# Department of the Treasury, IRS 1987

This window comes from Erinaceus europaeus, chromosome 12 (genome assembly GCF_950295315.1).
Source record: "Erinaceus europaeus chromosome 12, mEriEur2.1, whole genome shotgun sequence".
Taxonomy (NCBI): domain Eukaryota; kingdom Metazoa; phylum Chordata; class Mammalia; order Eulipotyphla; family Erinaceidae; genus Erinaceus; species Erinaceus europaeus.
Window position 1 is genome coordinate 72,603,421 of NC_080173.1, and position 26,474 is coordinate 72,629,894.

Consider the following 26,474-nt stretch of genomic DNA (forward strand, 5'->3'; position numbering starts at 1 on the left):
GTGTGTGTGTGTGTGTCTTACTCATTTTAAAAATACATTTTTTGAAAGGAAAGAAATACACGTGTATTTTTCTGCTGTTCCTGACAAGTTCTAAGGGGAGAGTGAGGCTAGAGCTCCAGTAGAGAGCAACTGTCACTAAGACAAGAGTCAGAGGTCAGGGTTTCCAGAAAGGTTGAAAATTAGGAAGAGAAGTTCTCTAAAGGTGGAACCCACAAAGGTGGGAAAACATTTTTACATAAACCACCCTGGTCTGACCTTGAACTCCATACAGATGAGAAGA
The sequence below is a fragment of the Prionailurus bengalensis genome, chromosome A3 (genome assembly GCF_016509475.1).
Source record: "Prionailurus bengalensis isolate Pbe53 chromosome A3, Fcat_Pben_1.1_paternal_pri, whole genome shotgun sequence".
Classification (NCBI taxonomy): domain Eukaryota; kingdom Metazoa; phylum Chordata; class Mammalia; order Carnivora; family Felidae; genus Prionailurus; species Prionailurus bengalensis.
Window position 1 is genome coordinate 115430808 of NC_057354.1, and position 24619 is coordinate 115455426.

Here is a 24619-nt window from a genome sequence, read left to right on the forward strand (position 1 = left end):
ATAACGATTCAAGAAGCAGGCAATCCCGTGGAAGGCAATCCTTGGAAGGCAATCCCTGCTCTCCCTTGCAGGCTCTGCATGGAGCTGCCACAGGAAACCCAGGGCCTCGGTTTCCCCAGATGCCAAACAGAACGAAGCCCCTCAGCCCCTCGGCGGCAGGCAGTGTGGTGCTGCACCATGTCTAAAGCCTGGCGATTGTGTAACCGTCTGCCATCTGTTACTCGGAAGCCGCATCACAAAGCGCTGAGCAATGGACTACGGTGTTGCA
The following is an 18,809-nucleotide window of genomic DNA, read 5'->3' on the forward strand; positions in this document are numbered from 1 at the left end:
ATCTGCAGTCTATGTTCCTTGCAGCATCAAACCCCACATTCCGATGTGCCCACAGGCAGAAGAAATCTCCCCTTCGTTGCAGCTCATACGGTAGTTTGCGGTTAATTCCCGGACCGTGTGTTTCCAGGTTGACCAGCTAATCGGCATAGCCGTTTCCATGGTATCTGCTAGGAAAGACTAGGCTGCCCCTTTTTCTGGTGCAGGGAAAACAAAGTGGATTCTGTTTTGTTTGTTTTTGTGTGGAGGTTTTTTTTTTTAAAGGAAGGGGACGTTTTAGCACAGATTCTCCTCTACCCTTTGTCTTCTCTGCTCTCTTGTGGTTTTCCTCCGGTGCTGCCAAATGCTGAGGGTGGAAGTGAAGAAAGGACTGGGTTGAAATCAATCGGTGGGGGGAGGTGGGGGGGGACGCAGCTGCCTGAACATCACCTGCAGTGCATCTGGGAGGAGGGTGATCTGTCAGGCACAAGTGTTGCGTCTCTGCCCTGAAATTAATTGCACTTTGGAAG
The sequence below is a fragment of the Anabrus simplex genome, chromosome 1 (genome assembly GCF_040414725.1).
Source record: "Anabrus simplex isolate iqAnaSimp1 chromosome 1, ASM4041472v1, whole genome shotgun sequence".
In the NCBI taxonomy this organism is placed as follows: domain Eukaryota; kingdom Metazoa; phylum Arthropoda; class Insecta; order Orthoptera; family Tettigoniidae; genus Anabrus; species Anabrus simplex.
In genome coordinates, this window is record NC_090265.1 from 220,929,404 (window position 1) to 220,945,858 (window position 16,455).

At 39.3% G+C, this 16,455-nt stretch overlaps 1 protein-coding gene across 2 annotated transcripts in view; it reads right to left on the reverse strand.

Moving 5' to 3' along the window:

“Tax Rates and Tables for Prior Years” Rev 9-87 The main mechanism that the supply siders proposed was that lower income taxes would increase the incentive to work. To analyze this claim, we need to investigate how the decision to supply labor depends on income taxes. As with our analysis of consumption, we look at labor supply by thinking about the behavior of a single household. We then suppose that the household can be taken as representative of the entire economy. Labor Supply Each individual faces a time constraint: there are only 24 hours in the day, which must be divided between working hours and leisure hours. An individual’s time budget constraint says that, on a daily basis, leisure hours + working hours = 24 hours. The labor supply decision is equivalently the decision about how much leisure time to enjoy. This decision is based on the trade-off between enjoying leisure and working to purchase consumption goods. People like having leisure time, and they prefer more leisure to less. Leisure can be thought of as a “good,” just like chocolate or blue jeans or cans of Coca-Cola. People sacrifice leisure, working instead, because the money they earn allows them to purchase goods and services. To see this, we first rewrite the time budget constraint in money terms. The value of an hour of time is given by the nominal wage. Multiplying through the time budget constraint by the nominal wage gives us a budget constraint in dollars rather than hours: (leisure hours × nominal wage) + nominal wage income = 24 × nominal wage. The second term on the left-hand side is “nominal wage income” since that is equal to the number of hours worked times the hourly wage. Because wage income is used to buy consumption goods, we replace it by total nominal spending on consumption, which equals the price level times the quantity of consumption goods purchased: (leisure hours × nominal wage) + (price level × consumption) = 24 × nominal wage. This is the budget constraint faced by an individual choosing between consuming leisure and consumption. Think of it as follows: it is as if the individual first sells all her labor at the going wage, yielding the income on the right-hand side. With this income, she then “buys” leisure and consumption goods. The price of an hour of leisure is just the wage rate, and the price of a unit of consumption goods is the price level. Finally, if we divide this equation through by the price level, we see that it is the real wage (the wage divided by the price level) that appears in the budget constraint: leisure hours × real wage + consumption = 24 × real wage. It is the real wage, not the nominal wage, that matters for the labor supply decision. Toolkit: Section 16.1 “The Labor Market” You can review the labor market in the toolkit. Changes in the Real Wage What happens if there is an increase in the real wage?

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